Chloe Benjamin’s second novel, “The Immortalists” — a decades-spanning tale of a family — has magic at its core.

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“The Immortalists”

by Chloe Benjamin

Putnam, 343 pp., $26

Reading fiction is, if you think about it, a kind of magic: Tiny dark letters, on a white background, are transformed — poof! — into vivid, colorful, breathing stories. Entire lives unfold, on those plain pages; we travel, in our armchairs, with them, through multiple years and cities and rooms. We meet strangers, love them and let them go, all while barely moving a muscle.

Chloe Benjamin’s second novel, “The Immortalists,” is one of those hocus-pocus experiences — and, appropriately, it has magic at its core. It’s a decades-spanning tale of a family, whom we meet in a vivid prologue: Four young siblings — Varya, Daniel, Klara and Simon Gold, whose ages range from 13 to 7 — slip away from their mother Gertie’s gaze and visit a psychic in their Lower East Side neighborhood in 1969; a woman who, they’ve heard, can tell you exactly when you’ll die. Varya, in her brief meeting with the woman, is told she’ll live to be 88; her younger siblings, visibly upset, don’t share what fates they were given.

It’s just a brief moment in a busy childhood, and the book promptly zips ahead to follow the Gold siblings in adulthood. Simon, knowing only that he needs to run, and run far, drops out of high school and heads for San Francisco in the late ‘70s; in Harvey Milk’s Castro neighborhood, he feels “powerful and safe.” Klara, obsessed with the art of illusion, becomes a professional magician, dubbing herself The Immortalist. In her act, she hopes “not to deceive but to impart a different kind of knowledge, an expanded sense of possibility.”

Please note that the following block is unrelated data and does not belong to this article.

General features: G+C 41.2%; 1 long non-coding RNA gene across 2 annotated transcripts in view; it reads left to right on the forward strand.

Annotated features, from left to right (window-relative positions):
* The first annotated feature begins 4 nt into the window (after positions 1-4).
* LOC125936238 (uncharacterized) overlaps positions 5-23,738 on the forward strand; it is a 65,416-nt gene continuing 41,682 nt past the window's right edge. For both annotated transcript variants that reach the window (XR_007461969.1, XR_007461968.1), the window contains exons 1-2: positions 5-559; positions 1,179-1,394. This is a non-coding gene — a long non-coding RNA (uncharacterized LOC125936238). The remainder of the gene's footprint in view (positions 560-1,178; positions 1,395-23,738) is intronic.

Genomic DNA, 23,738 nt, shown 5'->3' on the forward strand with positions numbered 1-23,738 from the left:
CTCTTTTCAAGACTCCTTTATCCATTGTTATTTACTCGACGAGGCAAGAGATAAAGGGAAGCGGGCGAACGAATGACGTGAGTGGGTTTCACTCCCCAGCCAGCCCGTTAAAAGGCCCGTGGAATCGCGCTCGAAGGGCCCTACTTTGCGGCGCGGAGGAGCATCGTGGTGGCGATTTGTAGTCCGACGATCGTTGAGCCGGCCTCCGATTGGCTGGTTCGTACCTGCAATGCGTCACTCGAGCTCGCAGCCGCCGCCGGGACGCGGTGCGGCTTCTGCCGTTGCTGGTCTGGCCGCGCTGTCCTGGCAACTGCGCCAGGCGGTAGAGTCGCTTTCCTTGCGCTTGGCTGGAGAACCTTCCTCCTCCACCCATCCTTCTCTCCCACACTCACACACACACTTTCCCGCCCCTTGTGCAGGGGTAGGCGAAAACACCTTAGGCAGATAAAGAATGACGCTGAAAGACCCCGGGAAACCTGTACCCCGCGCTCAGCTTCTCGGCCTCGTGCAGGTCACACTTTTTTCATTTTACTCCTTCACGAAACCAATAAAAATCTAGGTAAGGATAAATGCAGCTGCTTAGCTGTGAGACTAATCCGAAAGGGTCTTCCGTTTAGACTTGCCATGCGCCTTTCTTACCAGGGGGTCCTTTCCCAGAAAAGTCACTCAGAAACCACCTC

Author appearance

Chloe Benjamin

The author of “The Immortalists” will speak at 7 p.m. Thursday, Jan. 11, at Elliott Bay Book Co.; free (elliottbaybook.com or 206-624-6600).

Daniel, who becomes an Army doctor, doesn’t believe in magic but remains haunted by that day in 1969; it’s a memory “like a minuscule needle in his stomach, something he swallowed long ago and which floats, undetectable, except for moments when he moves a certain way and feels a prick.” And Varya, the child who boldly walked away from the psychic — surprising herself in her suddenly adultlike ability to be cold — devotes her life to science, exploring what some call anti-aging research, but which she prefers to call “longevity.”

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Benjamin, whose previous novel was the Edna Ferber Fiction Award-winning “The Anatomy of Dreams,” slips into each of the characters’ heads and lets us live there for a while, writing in a delicate third-person voice that knows everyone’s secrets. There are moments as taut as a thriller, where time disappears as you turn pages; and passages of quiet compassion, as the characters reflect on the bonds of siblinghood, on the idea of home, on how those we have lost can still manage — miraculously and mysteriously — to stay with us, in ways that we can’t always explain. Its ending is unexpectedly emotional, as a wise secondary character comes to realize that “magic is only one tool among many for keeping one another alive.”